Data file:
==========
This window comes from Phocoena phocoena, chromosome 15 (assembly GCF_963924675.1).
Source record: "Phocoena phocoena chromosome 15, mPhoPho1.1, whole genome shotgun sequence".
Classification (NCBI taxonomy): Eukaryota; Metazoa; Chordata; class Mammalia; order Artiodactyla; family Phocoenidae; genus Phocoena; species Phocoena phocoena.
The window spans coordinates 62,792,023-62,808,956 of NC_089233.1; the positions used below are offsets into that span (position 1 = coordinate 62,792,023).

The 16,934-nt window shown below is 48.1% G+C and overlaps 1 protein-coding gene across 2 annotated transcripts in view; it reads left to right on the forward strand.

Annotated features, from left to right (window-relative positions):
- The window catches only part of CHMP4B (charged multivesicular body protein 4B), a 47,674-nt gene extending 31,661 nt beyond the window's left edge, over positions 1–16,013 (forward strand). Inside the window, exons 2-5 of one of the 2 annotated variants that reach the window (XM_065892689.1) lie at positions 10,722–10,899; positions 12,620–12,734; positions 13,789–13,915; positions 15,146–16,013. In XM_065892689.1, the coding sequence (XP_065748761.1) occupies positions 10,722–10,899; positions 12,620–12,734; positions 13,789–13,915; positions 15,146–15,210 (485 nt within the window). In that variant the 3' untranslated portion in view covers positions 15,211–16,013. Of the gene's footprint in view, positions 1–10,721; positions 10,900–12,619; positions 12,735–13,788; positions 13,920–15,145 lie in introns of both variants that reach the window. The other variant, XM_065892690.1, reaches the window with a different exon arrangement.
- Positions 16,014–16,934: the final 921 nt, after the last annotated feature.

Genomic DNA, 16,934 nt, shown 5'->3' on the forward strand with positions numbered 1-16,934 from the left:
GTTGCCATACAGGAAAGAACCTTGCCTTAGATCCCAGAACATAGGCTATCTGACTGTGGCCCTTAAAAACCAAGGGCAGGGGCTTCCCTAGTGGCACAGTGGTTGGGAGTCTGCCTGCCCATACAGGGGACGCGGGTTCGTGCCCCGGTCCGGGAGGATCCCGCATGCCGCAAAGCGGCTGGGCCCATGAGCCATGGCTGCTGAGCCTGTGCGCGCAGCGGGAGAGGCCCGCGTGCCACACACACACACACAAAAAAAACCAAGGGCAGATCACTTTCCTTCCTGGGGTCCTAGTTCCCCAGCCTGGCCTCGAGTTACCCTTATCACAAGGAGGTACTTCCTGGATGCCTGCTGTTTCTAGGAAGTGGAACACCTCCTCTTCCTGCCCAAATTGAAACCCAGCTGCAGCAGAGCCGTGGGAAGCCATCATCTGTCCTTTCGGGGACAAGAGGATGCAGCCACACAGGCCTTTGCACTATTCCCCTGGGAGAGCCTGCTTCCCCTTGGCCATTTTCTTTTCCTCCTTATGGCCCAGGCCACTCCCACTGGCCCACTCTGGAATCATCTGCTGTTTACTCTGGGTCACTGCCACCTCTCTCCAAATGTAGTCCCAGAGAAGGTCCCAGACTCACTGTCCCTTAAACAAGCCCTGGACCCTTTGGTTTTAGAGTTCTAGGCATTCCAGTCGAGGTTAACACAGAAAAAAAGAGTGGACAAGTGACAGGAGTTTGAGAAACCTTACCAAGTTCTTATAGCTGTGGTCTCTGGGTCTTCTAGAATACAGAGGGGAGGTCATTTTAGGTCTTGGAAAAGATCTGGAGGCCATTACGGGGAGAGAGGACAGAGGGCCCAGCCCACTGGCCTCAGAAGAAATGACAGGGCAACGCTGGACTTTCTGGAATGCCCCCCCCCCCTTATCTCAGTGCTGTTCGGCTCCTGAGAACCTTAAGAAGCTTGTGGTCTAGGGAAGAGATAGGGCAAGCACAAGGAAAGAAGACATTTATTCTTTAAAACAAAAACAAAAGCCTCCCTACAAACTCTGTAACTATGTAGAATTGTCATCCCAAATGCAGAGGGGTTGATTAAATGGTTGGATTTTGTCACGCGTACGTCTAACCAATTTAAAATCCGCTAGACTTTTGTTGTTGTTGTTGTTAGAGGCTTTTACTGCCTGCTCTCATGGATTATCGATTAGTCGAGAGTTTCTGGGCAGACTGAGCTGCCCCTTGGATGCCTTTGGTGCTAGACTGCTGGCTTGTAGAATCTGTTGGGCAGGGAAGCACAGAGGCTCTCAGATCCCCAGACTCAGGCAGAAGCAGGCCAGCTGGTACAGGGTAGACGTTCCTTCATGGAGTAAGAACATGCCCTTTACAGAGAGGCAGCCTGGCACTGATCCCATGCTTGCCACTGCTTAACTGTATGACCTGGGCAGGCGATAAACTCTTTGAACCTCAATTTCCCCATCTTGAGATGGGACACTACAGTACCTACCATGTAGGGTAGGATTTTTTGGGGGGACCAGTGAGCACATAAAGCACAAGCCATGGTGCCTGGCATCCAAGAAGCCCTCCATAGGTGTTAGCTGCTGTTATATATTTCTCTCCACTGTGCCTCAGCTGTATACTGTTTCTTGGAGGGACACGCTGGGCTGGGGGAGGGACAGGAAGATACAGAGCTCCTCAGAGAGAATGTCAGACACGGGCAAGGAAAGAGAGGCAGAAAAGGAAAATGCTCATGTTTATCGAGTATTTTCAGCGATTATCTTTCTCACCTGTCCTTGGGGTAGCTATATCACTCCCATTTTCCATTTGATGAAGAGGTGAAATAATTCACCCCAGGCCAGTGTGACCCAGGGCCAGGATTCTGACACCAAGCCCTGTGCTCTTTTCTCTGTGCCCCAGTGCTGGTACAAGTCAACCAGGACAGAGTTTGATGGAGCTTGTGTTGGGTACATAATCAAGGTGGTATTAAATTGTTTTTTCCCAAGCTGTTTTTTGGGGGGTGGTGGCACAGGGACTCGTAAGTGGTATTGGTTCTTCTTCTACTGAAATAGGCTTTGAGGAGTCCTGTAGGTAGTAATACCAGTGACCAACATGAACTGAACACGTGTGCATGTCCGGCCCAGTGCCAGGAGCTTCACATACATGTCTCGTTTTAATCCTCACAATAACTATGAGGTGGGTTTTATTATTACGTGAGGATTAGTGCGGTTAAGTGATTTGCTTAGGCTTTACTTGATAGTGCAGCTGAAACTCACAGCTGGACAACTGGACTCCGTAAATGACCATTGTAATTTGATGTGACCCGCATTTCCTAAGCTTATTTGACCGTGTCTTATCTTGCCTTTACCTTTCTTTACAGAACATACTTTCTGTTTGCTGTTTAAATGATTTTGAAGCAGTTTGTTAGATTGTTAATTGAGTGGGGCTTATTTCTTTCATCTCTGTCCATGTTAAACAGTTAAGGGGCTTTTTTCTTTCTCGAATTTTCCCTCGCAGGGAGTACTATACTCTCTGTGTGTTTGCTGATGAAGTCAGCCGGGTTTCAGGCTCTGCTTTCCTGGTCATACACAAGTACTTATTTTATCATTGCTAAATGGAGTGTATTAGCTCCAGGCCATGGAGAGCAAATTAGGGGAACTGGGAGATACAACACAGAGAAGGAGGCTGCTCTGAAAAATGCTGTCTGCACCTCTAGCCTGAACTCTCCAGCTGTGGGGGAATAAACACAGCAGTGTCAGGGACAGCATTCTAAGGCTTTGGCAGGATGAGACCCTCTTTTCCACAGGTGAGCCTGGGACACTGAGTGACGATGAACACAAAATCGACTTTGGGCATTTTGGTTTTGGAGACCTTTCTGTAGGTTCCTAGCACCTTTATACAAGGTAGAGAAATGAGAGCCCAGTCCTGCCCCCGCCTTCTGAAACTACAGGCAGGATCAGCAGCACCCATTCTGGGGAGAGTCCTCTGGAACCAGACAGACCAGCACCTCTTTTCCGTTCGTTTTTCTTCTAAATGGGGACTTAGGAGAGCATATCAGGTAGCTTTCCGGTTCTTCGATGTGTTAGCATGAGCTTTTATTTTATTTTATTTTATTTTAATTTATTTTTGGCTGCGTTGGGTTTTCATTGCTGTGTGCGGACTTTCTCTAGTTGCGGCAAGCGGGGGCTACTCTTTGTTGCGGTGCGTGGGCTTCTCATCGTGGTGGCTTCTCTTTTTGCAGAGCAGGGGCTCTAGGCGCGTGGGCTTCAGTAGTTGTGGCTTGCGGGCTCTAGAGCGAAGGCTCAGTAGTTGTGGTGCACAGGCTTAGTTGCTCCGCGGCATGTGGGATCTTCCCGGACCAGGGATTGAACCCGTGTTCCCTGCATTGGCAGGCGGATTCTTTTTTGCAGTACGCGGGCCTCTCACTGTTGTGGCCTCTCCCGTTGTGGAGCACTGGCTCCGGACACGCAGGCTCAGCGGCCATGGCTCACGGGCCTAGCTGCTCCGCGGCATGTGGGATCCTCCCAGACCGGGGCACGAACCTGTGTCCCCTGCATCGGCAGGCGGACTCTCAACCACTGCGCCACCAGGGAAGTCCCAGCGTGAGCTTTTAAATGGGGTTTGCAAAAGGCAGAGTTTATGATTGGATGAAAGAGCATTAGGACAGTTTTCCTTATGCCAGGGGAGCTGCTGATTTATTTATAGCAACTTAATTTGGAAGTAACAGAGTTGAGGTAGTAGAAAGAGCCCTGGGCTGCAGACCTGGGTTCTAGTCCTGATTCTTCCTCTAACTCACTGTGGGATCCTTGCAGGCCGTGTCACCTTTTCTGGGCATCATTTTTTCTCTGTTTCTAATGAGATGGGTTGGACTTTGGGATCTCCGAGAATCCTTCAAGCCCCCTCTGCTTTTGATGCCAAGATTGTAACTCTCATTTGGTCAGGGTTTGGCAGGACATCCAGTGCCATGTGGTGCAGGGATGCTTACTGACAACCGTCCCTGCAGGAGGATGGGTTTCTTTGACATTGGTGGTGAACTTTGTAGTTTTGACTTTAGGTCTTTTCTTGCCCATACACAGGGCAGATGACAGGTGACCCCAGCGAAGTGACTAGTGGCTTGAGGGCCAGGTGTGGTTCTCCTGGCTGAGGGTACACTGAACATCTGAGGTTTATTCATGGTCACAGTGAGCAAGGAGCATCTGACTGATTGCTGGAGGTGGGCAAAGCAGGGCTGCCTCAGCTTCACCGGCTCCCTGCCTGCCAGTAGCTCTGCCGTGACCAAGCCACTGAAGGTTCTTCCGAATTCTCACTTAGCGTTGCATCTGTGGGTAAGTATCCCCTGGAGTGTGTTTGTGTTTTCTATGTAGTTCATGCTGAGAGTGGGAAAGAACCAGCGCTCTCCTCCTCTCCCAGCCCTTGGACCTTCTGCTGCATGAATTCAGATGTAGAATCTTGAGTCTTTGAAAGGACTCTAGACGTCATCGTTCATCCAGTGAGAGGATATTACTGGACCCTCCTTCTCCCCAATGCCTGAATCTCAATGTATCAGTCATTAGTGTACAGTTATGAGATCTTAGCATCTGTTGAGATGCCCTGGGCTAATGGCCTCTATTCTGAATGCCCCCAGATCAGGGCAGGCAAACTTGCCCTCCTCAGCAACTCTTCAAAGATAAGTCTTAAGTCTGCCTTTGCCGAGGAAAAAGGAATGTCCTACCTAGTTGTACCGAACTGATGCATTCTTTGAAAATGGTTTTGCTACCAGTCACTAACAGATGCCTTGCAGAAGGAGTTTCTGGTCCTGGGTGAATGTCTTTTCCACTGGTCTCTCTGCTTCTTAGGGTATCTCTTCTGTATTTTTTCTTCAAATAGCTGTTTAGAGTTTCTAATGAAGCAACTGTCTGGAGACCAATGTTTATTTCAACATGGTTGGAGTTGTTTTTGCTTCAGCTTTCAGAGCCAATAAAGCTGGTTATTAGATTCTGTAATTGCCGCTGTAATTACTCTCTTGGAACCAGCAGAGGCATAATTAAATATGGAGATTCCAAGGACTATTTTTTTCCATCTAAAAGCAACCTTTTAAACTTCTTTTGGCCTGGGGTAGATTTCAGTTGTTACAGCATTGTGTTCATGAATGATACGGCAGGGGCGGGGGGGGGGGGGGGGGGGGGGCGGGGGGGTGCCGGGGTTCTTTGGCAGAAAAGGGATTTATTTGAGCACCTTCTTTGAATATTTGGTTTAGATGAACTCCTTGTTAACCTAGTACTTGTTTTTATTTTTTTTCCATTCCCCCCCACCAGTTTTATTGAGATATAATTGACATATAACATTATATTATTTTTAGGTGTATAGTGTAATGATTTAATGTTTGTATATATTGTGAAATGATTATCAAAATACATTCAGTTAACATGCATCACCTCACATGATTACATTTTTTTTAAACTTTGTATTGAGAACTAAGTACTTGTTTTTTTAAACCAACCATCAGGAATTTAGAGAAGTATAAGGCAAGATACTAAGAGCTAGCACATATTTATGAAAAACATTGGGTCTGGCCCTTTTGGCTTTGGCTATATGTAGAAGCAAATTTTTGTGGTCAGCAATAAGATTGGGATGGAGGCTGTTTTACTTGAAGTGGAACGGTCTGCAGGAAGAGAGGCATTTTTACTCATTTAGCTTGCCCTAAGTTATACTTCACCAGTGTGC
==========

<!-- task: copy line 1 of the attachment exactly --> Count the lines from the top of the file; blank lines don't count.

This window comes from Phocoena phocoena, chromosome 15 (assembly GCF_963924675.1).